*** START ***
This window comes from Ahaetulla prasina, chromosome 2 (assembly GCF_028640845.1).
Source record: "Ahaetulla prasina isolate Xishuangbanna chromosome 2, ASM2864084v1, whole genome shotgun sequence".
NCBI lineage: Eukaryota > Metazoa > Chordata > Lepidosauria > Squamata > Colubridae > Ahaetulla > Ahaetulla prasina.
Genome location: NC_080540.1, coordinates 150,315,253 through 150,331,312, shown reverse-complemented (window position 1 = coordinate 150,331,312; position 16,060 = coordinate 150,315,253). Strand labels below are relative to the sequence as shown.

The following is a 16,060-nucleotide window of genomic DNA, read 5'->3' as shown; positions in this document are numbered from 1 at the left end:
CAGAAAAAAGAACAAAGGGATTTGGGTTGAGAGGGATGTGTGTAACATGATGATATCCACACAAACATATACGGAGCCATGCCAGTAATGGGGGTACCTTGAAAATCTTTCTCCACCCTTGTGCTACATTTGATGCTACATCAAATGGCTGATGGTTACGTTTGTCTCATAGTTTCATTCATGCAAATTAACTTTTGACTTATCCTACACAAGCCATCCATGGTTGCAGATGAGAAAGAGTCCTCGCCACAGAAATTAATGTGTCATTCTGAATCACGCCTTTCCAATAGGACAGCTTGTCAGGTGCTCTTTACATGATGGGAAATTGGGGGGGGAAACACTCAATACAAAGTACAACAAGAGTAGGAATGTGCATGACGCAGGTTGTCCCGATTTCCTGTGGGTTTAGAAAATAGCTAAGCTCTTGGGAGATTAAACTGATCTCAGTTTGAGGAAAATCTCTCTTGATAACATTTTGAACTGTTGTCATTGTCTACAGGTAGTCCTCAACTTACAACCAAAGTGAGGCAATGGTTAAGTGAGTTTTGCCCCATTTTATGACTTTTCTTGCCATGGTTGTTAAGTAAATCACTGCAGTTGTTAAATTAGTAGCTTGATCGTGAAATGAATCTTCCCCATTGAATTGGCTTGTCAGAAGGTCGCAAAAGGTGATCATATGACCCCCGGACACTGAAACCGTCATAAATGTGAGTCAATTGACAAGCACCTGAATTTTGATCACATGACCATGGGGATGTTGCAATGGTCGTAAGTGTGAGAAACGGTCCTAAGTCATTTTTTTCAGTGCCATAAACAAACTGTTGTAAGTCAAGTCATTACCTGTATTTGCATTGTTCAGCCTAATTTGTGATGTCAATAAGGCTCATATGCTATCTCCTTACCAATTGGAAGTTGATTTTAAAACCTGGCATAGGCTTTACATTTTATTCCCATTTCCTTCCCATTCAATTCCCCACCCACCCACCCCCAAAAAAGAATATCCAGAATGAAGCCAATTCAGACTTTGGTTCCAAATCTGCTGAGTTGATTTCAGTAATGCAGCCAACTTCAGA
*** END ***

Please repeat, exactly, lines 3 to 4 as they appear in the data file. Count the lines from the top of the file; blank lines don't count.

NCBI lineage: Eukaryota > Metazoa > Chordata > Lepidosauria > Squamata > Colubridae > Ahaetulla > Ahaetulla prasina.
Genome location: NC_080540.1, coordinates 150,315,253 through 150,331,312, shown reverse-complemented (window position 1 = coordinate 150,331,312; position 16,060 = coordinate 150,315,253). Strand labels below are relative to the sequence as shown.